As anyone who's ever had their personal information compromised can attest, cybersecurity threats are no laughing matter. And yet, as technology continues to evolve, so too do the methods used by criminals to steal, attack, and just cause all-around general mayhem. Global cybercrime costs exceeded $6 trillion in 2021 alone and are expected to reach $10.5 trillion annually by 2025. Ouch.
With Cybersecurity Awareness Month in Canada in effect this month and with 2023 on the horizon, we look at some of the biggest cybersecurity threats to be on the lookout for as we head into the new year.
Ransomware is a type of malware that encrypts a victim's files and demands a ransom be paid in order to decrypt them (hence the name). In some cases, the ransomware will also threaten to delete the files if the ransom is not paid. Ransomware is one of the most devastating threats out there, and it's only getting more common. If you don't pay up, you could lose access to your critical data forever. And even if you do pay, there's no guarantee that you'll get your files back.
Cybercriminals have banded together in ransomware groups, and these gangs have become a major force in the cybersecurity landscape in recent years. With group names like Clop Ransomware Group, DarkSide, and LockBit (just to name a few), ransomware groups have been responsible for attacks on Brenntag, JBS Foods, University of Colorado, among many others.
The rise of the internet of things (IoT) has been nothing short of revolutionary. By connecting devices and systems to the internet, we have made our homes, offices, and even our bodies more efficient and responsive. But as with any new technology, the IoT comes with its own set of risks-including the potential for cyberattacks. These attacks are on the rise, and they can be quite devastating.
IoT is often connected to critical infrastructure, such as power plants and hospitals. This means that a successful attack on an IoT device could have serious consequences for public safety. IoT devices also generate a huge amount of data - and much of this data is sensitive in nature. This makes IoT devices a prime target for cyber criminals who are looking to steal this data for financial gain. Furthermore, because IoT devices are often connected to other devices and systems, a successful attack on one device can quickly spread to others, causing even more damage.
Not an emerging threats per se, as phishing was first coined as a cyberattack term in 1996, but definitely one of the biggest threats out there. This is a type of social engineering attack in which criminals pose as trusted entities in order to trick victims into divulging sensitive information or downloading malware. In recent years, we've seen a marked increase in the sophistication of phishing attacks, as well as the damage they can cause – over 80% of organizations have reported an increase in these attacks since March 2020.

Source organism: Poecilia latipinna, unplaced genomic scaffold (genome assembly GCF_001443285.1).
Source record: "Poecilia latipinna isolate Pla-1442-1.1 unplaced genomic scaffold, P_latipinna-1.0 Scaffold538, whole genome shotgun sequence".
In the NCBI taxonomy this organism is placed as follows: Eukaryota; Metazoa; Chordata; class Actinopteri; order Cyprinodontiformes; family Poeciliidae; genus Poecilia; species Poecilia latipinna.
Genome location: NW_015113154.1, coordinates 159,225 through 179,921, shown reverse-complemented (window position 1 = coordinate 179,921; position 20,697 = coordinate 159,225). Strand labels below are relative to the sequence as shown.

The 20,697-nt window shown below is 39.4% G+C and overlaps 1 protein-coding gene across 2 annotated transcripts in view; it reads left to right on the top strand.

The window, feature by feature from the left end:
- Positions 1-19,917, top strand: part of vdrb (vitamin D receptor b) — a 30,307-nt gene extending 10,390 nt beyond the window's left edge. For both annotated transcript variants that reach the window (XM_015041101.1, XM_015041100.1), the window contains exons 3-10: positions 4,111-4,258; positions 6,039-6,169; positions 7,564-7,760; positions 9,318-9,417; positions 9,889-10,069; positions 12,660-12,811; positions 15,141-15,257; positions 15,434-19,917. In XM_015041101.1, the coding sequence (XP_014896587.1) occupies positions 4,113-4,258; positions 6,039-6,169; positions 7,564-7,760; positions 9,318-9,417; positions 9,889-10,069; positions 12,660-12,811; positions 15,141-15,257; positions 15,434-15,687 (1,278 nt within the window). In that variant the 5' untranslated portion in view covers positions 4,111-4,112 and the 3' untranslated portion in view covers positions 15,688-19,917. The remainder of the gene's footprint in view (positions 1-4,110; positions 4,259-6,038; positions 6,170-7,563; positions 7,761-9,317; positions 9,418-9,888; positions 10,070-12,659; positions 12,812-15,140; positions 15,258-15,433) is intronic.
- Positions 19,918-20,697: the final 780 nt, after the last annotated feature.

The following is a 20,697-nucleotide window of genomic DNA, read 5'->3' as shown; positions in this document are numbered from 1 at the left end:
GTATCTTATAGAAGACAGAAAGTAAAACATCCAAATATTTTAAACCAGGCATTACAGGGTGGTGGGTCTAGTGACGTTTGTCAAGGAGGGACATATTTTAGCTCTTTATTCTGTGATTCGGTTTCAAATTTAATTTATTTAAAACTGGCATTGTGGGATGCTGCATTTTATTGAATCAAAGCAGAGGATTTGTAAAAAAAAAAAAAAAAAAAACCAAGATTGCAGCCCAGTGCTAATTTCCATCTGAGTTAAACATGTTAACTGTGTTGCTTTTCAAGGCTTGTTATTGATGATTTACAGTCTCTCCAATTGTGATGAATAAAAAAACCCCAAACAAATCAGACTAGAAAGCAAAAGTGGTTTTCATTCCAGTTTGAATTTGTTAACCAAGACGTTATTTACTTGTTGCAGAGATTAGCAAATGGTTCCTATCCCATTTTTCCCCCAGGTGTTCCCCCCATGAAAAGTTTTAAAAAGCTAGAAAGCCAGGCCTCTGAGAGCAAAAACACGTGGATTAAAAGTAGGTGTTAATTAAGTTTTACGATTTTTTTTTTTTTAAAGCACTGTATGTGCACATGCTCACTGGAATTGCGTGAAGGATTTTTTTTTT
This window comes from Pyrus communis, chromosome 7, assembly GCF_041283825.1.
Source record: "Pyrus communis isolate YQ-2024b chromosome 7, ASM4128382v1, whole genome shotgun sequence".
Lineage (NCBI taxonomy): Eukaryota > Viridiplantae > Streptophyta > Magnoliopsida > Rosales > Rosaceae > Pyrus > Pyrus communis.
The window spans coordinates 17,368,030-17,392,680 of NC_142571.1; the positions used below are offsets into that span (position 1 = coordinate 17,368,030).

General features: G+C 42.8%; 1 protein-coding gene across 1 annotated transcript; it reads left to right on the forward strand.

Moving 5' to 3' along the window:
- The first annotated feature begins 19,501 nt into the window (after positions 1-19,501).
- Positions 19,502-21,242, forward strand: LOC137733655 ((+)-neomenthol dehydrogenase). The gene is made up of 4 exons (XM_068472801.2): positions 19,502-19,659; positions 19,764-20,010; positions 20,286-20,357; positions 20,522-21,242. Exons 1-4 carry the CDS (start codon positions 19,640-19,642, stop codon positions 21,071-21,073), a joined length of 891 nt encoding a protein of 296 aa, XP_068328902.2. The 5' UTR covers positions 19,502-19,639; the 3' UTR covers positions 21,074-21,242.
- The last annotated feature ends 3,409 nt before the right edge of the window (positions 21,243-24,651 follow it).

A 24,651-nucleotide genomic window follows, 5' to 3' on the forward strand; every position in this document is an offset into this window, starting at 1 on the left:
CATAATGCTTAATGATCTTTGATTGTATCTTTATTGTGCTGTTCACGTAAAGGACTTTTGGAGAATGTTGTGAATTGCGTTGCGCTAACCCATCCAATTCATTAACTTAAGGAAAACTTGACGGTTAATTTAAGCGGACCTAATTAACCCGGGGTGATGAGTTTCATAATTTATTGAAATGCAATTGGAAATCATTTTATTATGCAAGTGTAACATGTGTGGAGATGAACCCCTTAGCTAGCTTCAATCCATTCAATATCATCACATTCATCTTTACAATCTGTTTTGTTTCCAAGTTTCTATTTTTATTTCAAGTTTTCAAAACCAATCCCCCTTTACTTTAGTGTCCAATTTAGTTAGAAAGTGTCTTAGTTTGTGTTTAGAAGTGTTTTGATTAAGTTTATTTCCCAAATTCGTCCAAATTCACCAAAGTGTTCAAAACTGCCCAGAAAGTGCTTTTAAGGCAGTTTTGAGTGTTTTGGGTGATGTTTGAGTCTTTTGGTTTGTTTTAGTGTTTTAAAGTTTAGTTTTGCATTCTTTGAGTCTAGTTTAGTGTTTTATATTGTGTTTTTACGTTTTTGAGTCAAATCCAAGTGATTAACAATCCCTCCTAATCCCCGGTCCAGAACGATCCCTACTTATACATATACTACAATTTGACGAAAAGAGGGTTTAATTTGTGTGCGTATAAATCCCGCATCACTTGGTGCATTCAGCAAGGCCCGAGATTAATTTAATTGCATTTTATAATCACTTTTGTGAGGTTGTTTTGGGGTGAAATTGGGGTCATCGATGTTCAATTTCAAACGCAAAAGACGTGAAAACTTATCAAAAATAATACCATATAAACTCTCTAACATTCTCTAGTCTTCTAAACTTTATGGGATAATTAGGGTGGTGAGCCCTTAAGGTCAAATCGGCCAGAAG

Phishing attacks are designed to trick the victim into revealing personal information, such as their login credentials or credit card numbers. They usually come in the form of an email, purporting to be from a legitimate organization, that contains a link or attachment that takes the user to a fake website. The fake website may look identical to the real website, but it's designed to steal their information.
Targeting of mobile devices
Mobile devices are an increasingly common target for cybercriminals – and with good reason:
- They are becoming more and more prevalent, meaning that there are more and more potential victims;
- Mobile devices are often used to store sensitive information, such as credit card numbers and bank account login details;
- They are frequently connected to the internet, making them vulnerable to attacks;
- Mobile devices are often used in public places, making them easy targets for thieves;
- They are also relatively easy to exploit as many people do not have robust security protections in place; and
- Mobile devices often lack the processing power and memory of traditional computers, making it difficult to detect and thwart attacks.
Keeping Your Organization Cybersafe
It’s not all doom and gloom though. Cybercriminals are savvy and relentless, but there are plenty of ways to protect yourself and your organization. The best defense is always a good offense; organizations need to be proactive in their approach to cybersecurity.
The best way for organizations to protect themselves against emerging cybersecurity threats is to invest in a comprehensive security solution. This solution should include both prevention and detection measures. On the prevention side, organizations should deploy firewalls and antivirus software. On the detection side, organizations should implement intrusion detection systems and activity monitoring. By taking a holistic approach to cybersecurity, organizations can better protect themselves against emerging threats.
Related: Identity Theft is on the Rise – How to Keep Yours Safe
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